Two recent PEANUTS collections offer stories of everyone’s favorite beagle in spacefaring adventures. The first is a collection from Andrews McMeel, SNOOPY: FIRST BEAGLE IN SPACE. This is a collection of classic Peanuts newspaper strips including stories about Snoopy’s Beagle Scouts, a visit to Needles, and of course, several of Snoopy’s adventures as the first beagle in space.
As these are newspaper strip reprints, this book is perfect for nighttime reading at any age. A few strips or pages of strips, a few chuckles, and you’re in the right frame of mind to relax and drift off to sleep – and dream of going to the moon with Snoopy and Woodstock. A large portion of the strips are from the early 1980s, when Schulz was in his “mid-prime” as some might say. Before his hands started to shake, and still at that stage of writing where his pen still had some bite.
These are not the same almost subversive characters of the strips initial years, but more the polished, but not too smoothed over, over-bland strips that surrounded Peanuts in the papers. These are the Peanuts of the 1960s and 1970s television specials. The Peanuts that could still make you think, and still make you laugh, and still make you marvel at Schulz’ amazing cartooning. Where Watterson amazed with detail and scope, Schulz wows with simplicity and grace, and a storytelling deftness that is nearly impossible to match.
Simply put, it’s almost impossible to go wrong with Peanuts collections, especially those from the mid-1980s or earlier.
Unfortunately, that is the challenge of writer Jason Cooper, artists Robert Pope, Vicki Scott, Hannah White, and Jewel Jackson, letterers and production artists Donna Almendrala and Bryan Stone, and editor Chris Rosa. This is the team Boom Studios assembled to tell the story of SNOOPY: A BEAGLE OF MARS, a new graphic novel released in March.
Artist Vicki Scott tackles the prologue story of Mission (Out of) Control, a Woodstock story about the chaos going on at Mission Control while Snoopy is on his way into space. Scott does a great job here, because with most comics, there is usually dialogue or captions to help clarify what’s happening on the page just in case. However, without such tools, Scott conveys everything going on – and does so with great humor – quite nicely. It’s a very nice short just before the primary story, and sort of a nod to the classic film experience of a cartoon before the feature.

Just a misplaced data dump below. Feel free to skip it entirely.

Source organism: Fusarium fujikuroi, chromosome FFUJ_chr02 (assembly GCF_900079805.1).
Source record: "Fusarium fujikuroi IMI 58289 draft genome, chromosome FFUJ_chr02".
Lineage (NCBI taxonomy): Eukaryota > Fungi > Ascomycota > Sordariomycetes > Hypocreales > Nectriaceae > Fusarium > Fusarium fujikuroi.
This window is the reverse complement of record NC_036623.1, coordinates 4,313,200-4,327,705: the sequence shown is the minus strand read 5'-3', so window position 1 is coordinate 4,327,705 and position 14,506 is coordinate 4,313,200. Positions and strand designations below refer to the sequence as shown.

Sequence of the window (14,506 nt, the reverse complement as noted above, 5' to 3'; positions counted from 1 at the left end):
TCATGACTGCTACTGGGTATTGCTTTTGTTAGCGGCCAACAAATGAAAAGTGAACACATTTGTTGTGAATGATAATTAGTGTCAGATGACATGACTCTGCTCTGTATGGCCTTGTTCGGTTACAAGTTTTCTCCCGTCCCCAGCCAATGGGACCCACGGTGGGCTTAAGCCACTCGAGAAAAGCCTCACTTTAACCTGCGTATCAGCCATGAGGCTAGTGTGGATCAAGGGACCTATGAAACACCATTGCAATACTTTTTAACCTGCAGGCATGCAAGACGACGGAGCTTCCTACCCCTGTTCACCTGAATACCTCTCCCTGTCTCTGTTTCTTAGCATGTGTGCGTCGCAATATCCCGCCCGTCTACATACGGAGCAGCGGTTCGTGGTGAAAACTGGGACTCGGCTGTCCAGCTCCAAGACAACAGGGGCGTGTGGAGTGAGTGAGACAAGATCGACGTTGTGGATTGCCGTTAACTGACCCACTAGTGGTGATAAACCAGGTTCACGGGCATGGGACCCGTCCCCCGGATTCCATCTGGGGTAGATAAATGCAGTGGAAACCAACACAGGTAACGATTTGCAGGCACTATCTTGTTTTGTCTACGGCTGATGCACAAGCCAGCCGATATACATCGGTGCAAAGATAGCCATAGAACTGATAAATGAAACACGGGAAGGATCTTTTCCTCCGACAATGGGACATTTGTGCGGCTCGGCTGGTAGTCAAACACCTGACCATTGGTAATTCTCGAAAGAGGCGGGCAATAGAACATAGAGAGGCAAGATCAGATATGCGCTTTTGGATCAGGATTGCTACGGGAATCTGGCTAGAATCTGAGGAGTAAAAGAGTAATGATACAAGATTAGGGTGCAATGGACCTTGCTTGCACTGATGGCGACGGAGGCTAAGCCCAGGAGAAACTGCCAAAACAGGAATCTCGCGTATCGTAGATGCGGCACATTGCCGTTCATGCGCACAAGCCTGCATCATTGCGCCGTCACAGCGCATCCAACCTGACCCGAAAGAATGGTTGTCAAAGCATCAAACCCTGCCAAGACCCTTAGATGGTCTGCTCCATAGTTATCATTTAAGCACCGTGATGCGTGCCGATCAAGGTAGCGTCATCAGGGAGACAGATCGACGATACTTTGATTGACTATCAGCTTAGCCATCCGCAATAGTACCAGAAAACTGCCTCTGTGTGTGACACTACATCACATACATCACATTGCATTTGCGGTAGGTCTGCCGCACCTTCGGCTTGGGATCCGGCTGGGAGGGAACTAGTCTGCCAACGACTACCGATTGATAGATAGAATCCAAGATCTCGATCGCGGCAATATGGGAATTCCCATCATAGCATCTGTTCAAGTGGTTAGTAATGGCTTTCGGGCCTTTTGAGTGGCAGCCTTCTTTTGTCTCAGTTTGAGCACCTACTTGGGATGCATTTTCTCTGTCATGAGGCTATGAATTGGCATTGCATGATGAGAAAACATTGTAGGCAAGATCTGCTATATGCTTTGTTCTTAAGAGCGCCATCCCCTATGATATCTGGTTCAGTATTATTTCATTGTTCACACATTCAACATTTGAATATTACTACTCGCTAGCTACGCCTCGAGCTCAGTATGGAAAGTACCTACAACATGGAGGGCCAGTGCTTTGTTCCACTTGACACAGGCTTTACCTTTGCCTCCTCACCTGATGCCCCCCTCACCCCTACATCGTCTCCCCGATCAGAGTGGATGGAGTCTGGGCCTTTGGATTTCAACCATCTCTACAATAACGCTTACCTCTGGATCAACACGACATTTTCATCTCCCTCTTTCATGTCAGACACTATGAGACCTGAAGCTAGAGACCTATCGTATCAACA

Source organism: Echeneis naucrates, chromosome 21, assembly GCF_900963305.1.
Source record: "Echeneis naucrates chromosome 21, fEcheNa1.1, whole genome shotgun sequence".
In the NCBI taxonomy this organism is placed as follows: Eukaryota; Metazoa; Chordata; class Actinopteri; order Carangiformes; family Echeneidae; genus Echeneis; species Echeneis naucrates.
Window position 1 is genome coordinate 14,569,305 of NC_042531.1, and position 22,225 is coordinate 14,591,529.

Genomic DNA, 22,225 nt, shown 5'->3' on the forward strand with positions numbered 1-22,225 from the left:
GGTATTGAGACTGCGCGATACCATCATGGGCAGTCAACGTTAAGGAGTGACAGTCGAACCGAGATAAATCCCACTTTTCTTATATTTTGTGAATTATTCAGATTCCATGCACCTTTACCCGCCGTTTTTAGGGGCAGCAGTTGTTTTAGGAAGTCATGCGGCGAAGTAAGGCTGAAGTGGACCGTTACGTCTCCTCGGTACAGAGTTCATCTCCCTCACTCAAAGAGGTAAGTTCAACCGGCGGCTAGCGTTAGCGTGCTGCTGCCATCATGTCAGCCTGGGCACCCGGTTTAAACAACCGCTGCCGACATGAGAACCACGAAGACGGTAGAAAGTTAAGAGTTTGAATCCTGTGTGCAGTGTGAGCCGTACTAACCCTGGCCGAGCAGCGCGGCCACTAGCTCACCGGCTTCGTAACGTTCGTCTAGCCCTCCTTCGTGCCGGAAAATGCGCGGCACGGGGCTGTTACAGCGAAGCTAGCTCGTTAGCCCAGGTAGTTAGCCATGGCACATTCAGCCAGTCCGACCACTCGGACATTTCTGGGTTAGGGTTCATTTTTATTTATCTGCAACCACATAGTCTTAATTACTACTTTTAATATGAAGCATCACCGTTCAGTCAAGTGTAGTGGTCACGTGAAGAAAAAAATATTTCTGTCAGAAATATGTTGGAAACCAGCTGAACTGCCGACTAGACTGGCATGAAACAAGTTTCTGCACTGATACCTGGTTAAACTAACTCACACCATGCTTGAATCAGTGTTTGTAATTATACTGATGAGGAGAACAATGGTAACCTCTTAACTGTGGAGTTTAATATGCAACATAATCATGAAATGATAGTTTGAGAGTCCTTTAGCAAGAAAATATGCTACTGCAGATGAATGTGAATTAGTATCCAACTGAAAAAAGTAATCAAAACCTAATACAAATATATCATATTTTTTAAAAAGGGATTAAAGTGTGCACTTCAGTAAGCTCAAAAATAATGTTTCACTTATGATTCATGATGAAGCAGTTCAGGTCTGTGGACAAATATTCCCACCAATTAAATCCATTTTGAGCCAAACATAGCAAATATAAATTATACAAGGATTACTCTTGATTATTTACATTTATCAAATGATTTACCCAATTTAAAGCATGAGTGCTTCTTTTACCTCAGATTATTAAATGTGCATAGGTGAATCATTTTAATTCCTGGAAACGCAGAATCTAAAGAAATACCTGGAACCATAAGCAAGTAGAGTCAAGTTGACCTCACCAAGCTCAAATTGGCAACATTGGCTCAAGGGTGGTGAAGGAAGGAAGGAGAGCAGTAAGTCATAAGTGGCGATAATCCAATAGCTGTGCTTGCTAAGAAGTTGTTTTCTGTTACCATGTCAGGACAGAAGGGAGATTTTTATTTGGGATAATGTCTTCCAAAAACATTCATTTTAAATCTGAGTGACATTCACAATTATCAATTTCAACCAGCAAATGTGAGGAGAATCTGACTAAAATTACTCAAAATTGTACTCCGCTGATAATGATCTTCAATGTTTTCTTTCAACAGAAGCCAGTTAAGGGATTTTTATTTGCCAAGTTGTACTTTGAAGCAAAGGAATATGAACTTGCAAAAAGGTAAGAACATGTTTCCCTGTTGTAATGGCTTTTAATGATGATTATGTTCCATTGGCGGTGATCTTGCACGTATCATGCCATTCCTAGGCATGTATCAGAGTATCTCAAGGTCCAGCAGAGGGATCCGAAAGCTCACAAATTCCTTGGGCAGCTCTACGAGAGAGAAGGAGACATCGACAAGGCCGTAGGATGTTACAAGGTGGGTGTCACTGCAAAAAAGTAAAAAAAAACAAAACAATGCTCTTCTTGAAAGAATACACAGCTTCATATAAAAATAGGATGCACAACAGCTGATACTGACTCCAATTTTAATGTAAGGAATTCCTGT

The primary story, Beagle Of Mars, is very much reminiscent of the classic Bon Voyage, Charlie Brown animated feature, with a fuller story told around the simple title premise. Astronaut Snoopy is off on an outer space adventure, and gets lost on Mars…or somewhere?
The story also dives into the relationship between Snoopy and his brother, Spike, as well as Snoopy and Charlie Brown’s relationship. It also gives us a nice bit of time – smartly written – with psychiatrist Lucy and a couple of new characters in Spike’s world.
To tell you what happens would spoil the story, but suffice it to say Jason Cooper has clearly grown up with Schulz’ work, and serves the legend’s memory very well. He understands these characters, and their motivations, in such a way that the story never feels like simple retreads of themes from the newspaper strips.
The book is colored and lettered nicely, using the cleaned up “Schulz” font well but maintaining a good readability which isn’t always easy when using a non-standard font. The colors serve the story well, and pop off the page like they would from one of the classic television specials.
Sample artwork from First Beagle In Space (by Charles Schulz) and Beagle of Mars (by Robert Pope). Click for larger image.
The star of the book is Robert Pope’s art, however. I happen to know Pope, and have followed his work for some time, and he is a master at recreating the styles of well known properties, having worked on Scooby Doo, Looney Tunes, and Powerpuff Girls, in such a way that you would never know the work was drawn by anyone other than the original animators.
With BEAGLE OF MARS, however, this book is clearly a Schulz production, but drawn by Robert Pope. And it’s amazing. Pope’s sense of humor comes out in the drawings, and while he is absolutely drawing to a style guide and drawing well-loved characters, subtle things like line weight and background placement/design are pure Pope.
As I said, I know Robert, so maybe I’m just used to looking out for such nuances, but it made the book all the more enjoyable for me. It’s nice to see Boom not trying to pull the wool over on us and yes, having artists draw Schulz’ characters and tell stories he might have told, but let the artists play even just a little. It livens the characters up even that much more.
And with a wonderful story like BEAGLE OF MARS, it makes the payoff all that much better.
Both books are available at comic shops everywhere. Snoopy: First Beagle in Space is also available via BOOKSHOP.ORG. The ICRVN is an affiliate of Bookshop.org and purchasing books via links from our page helps support the ICRVN and DFP.